Highlights: October MAC Meeting

November 4, 2020 by School of Medicine Webmaster

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The School of Medicine’s Medical Advisory Committee (MAC) met on Oct. 13, 2020, 4-5 p.m., via Zoom. Here are highlights from that meeting:

Introductory Comments
David S. Wilkes, MD │ Dean
Dean Wilkes congratulated the chairs for their part in leading the UVA Hospital to be selected by US News & World Report as Virginia’s top hospital for the 5th consecutive year. In addition, we had two specialties in the top 50 (Gynecology [tied, 41] and Ear, Nose & Throat [24]); six high-performing specialties (Cancer, Gastroenterology & GI Surgery, Nephrology, Orthopedics, Pulmonology & Lung Surgery, and Urology); and nine high-performing common procedures or conditions (abdominal aortic aneurysm repair, aortic valve surgery, chronic obstructive pulmonary disease, colon cancer surgery, heart failure, hip replacement, knee surgery, and lung cancer surgery). 

Based on excellence in patient care, civic leadership, and community benefit and inclusivity, Washington Monthly Magazine recognized the UVA Medical Center as number 18 among the “Top 50 Teaching Hospitals for America.” 

Dean Wilkes congratulated Dr. Taison Bell for being included on the Business Insider list of “30 Leaders under 40 Changing Healthcare.” Dr. Bell received the United Way’s “Caring for Community” award. He was instrumental in bringing the remdesivir trials to UVA and was a co-author on the resulting article in the New England Journal of Medicine. 

Dean Wilkes introduced Ellen Beverly, who has assumed the role of Director of Faculty Affairs, and Allison Holt, who has been appointed Associate Dean for Finance and Administration. 

Medical School Applications
Randolph J. Canterbury, MD │ Senior Associate Dean for Education
Medical school applications increased dramatically. They were up over 30% year-to-date and 20% compared to year-end last year. The increase was over all demographic attributes. We will evaluate later whether there is a shift in the quality of students.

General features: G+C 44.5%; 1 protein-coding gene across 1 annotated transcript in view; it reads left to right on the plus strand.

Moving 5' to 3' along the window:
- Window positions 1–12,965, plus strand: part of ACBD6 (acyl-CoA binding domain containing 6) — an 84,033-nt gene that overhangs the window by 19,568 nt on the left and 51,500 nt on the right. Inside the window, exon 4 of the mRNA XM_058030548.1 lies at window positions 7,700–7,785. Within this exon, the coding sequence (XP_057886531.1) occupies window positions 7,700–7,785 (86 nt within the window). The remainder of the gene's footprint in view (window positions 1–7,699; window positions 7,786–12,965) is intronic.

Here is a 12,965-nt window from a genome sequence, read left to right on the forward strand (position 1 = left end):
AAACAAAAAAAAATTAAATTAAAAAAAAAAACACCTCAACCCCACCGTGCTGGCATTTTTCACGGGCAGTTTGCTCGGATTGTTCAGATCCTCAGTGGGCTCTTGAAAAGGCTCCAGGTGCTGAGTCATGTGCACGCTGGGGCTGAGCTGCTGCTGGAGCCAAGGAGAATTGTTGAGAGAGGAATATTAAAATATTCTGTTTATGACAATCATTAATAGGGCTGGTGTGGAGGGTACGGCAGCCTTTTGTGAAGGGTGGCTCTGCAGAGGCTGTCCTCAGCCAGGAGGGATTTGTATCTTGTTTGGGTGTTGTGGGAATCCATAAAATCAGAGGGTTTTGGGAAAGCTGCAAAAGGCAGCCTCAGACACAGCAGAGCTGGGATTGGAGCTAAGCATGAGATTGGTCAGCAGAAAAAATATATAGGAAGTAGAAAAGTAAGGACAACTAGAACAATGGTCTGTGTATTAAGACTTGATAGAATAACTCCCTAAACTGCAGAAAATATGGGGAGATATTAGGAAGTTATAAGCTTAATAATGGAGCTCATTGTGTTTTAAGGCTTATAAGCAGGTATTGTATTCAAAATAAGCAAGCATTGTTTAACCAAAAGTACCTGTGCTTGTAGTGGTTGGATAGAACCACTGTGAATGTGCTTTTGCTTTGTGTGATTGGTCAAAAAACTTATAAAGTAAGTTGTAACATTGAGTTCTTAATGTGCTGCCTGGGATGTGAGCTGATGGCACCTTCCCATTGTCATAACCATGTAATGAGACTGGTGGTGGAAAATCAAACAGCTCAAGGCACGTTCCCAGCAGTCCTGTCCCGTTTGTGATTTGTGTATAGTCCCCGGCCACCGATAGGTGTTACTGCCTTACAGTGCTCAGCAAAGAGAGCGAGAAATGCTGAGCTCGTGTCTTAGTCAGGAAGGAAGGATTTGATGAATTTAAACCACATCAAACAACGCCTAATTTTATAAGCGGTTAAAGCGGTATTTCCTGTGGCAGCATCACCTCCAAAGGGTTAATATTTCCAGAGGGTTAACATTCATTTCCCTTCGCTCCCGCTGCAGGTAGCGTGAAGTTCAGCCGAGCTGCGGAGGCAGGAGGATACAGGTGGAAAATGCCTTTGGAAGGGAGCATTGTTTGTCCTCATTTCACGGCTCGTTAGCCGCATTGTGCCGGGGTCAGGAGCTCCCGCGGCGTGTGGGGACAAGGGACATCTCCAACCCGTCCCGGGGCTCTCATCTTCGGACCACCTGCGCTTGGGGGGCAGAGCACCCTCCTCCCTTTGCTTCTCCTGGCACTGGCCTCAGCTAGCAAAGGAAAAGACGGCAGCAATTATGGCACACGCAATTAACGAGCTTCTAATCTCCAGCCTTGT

NIH Guidelines for No-Cost Extensions
Margaret A. Shupnik, PhD │ Senior Associate Dean for Research
When requesting no-cost extensions (NCE), Principal Investigators should work with program officers to ensure their requests are within the time and dollar limits allowed. Multi-year awards, in which all funds are given up front, typically are not given NCEs; however, it may be possible now. Again, PIs should work with their program officers to ensure the specific language required is included. 

A few weeks ago, the Senate Commerce, Science, and Transportation Committee approved the bipartisan Research Investment to Spark the Economy (RISE) Act (S. 4286). The legislation would authorize $26 billion to support research relief for universities and laboratories disrupted by the COVID-19 pandemic. In particular, the language calls out additional times for trainees to complete their course of study, and animal losses due to the pandemic. UVA Office of Sponsored Programs has set out an app to help investigators calculate and keep track of losses due to the pandemic. PIs are asked to please use this app and make sure that the information given to the VPR/OSP and the NIH is in alignment, and that all applicable supplements can be applied for. 

Attestation Reporting
Reid Adams, MD │ Chief Medical Officer
When the HOOS Health App for COVID symptom reporting was rolled out, reporting was on the honor system. However, a Joint Commission review identified the need for an attestation verification process. Everyone associated with the health system must use the HOOS Health App each day they will be physically present on health system grounds. Reporting verification will be requested only for personnel with patient-facing roles. 

September Health System Board Update
A. Bobby Chhabra, MD │ President, UPG
Dr. Chhabra provided the update of COVID-19 outreach efforts and financial summary that were presented to the HSB in September. 

COVID-19 Operations Update
Mitchell Rosner, MD │ Chair, Department of Medicine
Dr. Rosner notes that the University has done well keeping the number of COVID cases low with adherence to heightened testing, isolating and quarantining, and strictness around social distancing and size of gatherings (currently at a maximum of 10). There is no evidence of student spread into the community.

The University is participating in several large clinical trials. Enrollments are down as a result of a decrease in the number of cases. The severity of the admissions has decreased, too. As we move into the fall, with its upper respiratory and flu season, we must remain vigilant. Students will be tested weekly, before they leave for Thanksgiving, and upon their return next semester. 

We have recently set up a lab capable of running about 1,500 tests per day. The goal is to get to at least 3,000 tests per day, based on salvia-based PCR testing. The University has built up a lot of capacity for isolation and quarantine, and currently only a small percentage is being used.

The next meeting will be Tuesday, Nov. 10, 2020, via Zoom.

Filed Under: Clinical, Education, Faculty, Operations, Research